Ground applications were done using a Melroe SpraCoupe 220 travelling 8 mph with a 43’ boom, using XR8003 nozzles operated at 40 psi and a boom height of about 75 cm. At these settings, the application volume was 100 L/ha, and the spray had a VMD of 246 µm.
Disease ratings were conducted on approximately the same dates as spraying. Disease ratings were conducting using the 0-11 Horsfall-Barratt scale, converted to % infection. Single plants were rated at 64 (2003) and 60 (2004) locations in each treatment within each rep, for a total number of 128 or 120 plants rated per treatment per rating date (except for the first rating, where only 24 plants per treatment were rated). Ratings from the outside two passes of the aircraft in each replicate were deleted since proper spray patterns were not expected at these edges.
In 2003, the crop matured in mid-August and Reglone was applied by ground sprayer travelling perpendicular to the treatments, on August 22. In 2004, the crop failed to mature and was sprayed with Roundup on September 20.
The 2003 crop was harvested on September 3 using a Case 1688 combine with a 30’ flex header. After removal of headlands, two 275 m long swaths were taken from each treatment, and the seed from each swath was weighed and sub-sampled for seed quality. In the aerial plots, the central two spray swaths of each rep were sampled. In the ground plots, two swaths were taken with wheel tracks, and two without wheel tracks in each rep. Wheel tracks were then adjusted to a 90’ boom width for yield calculations.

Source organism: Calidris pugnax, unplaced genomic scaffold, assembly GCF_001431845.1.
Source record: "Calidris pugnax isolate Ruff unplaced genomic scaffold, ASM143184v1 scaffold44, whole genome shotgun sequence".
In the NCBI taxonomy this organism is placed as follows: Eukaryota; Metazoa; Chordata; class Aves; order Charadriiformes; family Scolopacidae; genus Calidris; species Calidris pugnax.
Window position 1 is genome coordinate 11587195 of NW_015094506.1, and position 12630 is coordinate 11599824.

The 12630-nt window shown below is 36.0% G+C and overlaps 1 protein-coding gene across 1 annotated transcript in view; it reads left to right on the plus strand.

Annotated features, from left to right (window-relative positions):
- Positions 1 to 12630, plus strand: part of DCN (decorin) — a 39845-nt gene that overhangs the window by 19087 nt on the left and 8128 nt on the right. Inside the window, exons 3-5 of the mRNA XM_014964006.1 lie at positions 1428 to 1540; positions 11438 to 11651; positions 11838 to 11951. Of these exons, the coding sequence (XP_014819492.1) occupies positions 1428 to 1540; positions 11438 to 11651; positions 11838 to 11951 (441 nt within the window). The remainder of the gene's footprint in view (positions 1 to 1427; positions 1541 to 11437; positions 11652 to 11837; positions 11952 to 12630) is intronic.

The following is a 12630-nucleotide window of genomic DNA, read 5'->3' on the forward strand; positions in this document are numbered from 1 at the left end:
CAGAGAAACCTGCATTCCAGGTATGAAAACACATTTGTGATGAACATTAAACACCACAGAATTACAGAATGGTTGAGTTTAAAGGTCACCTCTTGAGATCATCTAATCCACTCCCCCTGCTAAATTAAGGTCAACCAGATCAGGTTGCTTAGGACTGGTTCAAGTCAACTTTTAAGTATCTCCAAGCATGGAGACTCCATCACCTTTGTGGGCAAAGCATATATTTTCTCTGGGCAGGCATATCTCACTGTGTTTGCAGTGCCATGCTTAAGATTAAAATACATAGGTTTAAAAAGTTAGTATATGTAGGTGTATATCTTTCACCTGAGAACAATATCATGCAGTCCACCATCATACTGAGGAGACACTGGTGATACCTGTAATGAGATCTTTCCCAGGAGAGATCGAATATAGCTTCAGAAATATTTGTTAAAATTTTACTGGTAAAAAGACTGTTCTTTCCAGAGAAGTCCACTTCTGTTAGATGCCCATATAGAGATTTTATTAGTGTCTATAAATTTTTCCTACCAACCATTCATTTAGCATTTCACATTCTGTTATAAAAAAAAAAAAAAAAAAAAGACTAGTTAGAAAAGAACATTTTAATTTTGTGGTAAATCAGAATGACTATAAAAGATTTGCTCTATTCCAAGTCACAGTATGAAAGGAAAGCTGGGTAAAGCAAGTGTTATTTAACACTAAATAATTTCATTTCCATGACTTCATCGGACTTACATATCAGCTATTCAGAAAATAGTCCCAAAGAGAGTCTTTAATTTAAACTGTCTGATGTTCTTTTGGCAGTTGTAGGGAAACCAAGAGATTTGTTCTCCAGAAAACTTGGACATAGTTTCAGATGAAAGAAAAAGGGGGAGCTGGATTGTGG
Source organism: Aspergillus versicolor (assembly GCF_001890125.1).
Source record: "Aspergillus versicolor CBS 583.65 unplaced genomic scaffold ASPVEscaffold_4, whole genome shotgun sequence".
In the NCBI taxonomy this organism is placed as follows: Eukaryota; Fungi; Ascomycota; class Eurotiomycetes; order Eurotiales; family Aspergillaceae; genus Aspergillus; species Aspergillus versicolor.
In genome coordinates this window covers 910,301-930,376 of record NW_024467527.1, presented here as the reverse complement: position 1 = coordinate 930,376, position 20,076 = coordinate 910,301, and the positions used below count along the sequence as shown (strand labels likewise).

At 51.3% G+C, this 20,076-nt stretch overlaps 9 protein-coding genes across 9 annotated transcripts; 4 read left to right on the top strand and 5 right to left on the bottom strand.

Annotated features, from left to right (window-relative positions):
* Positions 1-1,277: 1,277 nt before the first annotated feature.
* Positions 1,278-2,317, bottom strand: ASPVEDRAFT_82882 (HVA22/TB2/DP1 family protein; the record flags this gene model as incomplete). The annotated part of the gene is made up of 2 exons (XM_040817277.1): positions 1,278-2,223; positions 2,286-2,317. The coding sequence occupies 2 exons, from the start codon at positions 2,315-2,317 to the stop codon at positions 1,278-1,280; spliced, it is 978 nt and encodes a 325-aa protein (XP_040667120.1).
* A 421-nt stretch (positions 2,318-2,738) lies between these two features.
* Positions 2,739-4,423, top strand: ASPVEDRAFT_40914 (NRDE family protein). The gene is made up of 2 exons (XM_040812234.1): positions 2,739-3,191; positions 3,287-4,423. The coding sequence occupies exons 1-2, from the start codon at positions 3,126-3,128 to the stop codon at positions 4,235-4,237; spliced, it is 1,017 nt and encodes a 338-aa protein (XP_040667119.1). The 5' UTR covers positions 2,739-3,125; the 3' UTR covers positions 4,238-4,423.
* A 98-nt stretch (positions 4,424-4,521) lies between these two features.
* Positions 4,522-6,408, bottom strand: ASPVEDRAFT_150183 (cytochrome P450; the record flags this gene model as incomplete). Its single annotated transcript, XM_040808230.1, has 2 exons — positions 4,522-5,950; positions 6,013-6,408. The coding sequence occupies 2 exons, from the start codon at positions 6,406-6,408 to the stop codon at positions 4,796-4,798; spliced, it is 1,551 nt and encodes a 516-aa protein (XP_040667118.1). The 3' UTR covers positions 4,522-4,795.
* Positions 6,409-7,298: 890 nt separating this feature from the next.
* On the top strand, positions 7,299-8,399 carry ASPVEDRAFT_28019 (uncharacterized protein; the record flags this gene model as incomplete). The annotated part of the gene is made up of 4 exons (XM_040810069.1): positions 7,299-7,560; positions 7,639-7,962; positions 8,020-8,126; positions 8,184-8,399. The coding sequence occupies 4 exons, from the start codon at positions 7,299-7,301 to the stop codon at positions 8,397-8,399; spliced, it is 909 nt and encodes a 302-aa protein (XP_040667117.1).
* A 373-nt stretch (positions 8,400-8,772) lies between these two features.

In 2004, harvest was impractical with the large combine due to the low seed yield and quality which prevented accurate yield measurements. On November 10, a Hege combine was used to harvest a single pass along the length of each sprayer swath for all treatments. The grain was bagged, dried , and weighed.
All data were analyzed using analysis of variance (ANOVA) as a randomized complete block design with two replicates. Treatment effects were considered significant at p=0.05.
Results and Discussion:
Ascochyta was prevalent in both 2003 and 2004. In 2003, disease severity in the untreated chickpea progressed from about 5% to about 66% from July 9 to July 31. Disease severity in sprayed plots was significantly less, about 18 and 21% for the ground and aerial treatments, respectively on July 31. A late flush of disease on new growth increased levels to 87% in the untreated plots, and 28 to 41% in the ground and aerial plots, respectively, on August 14.
In 2004, disease in the untreated plots steadily increased from 3% infection on July 14 to 99% on Sept 14. During this time, the treated aerial and ground plots increased from 4 to 18-20%, similar for both application methods.